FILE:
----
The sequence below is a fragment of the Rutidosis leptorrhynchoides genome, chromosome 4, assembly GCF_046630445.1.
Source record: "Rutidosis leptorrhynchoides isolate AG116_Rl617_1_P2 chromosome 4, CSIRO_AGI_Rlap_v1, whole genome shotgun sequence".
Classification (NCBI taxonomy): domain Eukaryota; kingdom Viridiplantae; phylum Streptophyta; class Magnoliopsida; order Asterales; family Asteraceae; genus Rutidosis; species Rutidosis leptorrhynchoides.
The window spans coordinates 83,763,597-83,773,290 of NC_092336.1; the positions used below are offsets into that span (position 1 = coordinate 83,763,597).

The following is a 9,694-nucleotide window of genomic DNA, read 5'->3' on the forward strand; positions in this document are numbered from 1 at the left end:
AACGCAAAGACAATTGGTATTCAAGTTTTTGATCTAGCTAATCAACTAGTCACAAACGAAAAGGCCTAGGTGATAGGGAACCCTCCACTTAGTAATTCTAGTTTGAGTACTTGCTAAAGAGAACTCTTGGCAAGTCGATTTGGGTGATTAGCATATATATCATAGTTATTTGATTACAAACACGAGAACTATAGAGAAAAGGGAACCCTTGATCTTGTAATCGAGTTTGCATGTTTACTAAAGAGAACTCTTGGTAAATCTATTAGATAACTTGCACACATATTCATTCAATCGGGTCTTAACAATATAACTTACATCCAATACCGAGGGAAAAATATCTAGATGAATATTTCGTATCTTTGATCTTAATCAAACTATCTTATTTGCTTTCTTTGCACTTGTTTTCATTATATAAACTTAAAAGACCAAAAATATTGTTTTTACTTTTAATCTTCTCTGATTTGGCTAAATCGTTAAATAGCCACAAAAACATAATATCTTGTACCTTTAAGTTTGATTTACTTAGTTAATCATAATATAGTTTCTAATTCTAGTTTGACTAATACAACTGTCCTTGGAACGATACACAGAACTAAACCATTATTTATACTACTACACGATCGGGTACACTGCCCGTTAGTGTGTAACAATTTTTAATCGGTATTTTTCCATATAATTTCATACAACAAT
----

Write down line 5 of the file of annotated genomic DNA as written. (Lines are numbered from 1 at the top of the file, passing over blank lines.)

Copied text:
The following is a 9,694-nucleotide window of genomic DNA, read 5'->3' on the forward strand; positions in this document are numbered from 1 at the left end: